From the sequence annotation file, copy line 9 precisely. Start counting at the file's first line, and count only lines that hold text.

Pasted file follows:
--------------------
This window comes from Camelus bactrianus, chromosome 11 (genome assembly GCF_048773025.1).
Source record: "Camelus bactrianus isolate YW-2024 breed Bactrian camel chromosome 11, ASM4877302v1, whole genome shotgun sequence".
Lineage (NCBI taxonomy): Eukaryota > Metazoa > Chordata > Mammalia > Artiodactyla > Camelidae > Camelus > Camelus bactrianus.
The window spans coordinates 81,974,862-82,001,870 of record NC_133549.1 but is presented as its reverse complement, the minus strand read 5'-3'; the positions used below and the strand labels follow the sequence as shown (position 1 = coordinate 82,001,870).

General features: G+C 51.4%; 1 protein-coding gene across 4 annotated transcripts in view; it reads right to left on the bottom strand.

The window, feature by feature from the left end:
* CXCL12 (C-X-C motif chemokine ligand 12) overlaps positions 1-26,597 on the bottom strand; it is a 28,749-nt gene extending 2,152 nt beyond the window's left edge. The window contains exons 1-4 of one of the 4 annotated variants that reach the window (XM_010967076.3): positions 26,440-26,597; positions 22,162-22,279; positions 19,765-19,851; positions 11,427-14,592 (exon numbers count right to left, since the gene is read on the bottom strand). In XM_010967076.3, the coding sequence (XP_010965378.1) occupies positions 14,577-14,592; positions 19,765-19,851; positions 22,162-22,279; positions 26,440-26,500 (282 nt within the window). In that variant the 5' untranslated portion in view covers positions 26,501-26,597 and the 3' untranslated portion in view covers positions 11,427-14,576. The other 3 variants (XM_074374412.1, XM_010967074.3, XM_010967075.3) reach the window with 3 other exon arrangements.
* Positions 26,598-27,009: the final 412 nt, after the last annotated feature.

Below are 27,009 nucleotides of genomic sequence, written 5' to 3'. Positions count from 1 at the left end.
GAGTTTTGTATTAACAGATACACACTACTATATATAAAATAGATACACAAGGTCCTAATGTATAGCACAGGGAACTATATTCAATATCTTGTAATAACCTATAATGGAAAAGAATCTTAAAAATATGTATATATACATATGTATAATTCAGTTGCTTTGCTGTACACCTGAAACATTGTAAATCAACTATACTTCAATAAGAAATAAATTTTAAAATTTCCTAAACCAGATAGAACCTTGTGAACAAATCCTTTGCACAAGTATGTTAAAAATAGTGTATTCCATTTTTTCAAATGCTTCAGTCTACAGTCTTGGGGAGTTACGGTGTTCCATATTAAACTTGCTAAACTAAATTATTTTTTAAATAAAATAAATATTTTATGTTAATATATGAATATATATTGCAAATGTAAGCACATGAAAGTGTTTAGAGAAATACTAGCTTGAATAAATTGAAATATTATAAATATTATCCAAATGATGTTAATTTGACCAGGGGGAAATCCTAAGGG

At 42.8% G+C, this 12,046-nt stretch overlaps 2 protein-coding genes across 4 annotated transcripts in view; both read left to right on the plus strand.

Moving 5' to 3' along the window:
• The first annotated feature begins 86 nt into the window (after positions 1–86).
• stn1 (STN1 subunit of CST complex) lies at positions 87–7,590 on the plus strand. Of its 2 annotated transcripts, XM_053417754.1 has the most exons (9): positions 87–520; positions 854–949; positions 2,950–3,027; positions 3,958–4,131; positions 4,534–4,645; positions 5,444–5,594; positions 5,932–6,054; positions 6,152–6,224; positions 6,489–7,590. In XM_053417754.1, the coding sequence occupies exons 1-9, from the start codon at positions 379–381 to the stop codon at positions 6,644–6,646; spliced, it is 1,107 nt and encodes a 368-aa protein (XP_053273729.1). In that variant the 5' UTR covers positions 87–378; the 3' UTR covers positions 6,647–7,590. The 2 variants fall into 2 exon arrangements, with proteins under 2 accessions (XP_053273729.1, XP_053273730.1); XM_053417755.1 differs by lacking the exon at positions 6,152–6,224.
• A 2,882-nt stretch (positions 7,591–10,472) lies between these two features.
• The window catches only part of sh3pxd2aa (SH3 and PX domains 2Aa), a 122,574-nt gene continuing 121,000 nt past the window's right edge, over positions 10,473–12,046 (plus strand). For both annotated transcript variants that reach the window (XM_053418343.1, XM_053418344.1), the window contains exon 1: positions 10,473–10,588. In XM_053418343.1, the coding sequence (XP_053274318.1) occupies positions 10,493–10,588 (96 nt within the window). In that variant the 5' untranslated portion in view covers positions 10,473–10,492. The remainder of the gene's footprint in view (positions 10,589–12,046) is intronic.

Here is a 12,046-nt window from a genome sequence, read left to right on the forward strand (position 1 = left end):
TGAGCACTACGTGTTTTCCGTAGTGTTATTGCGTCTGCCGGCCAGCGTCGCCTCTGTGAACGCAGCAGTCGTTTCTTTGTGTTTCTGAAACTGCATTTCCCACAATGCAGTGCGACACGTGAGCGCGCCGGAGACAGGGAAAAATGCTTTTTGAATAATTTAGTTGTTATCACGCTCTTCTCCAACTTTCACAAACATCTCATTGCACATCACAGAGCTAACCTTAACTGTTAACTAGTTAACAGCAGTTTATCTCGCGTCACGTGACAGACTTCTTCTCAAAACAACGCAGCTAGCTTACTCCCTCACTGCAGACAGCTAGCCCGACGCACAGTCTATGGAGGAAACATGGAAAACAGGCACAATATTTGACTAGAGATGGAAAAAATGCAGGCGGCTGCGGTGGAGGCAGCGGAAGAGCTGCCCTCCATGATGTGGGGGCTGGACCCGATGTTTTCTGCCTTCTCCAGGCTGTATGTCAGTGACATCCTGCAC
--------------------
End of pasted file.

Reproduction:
Below are 27,009 nucleotides of genomic sequence, written 5' to 3'. Positions count from 1 at the left end.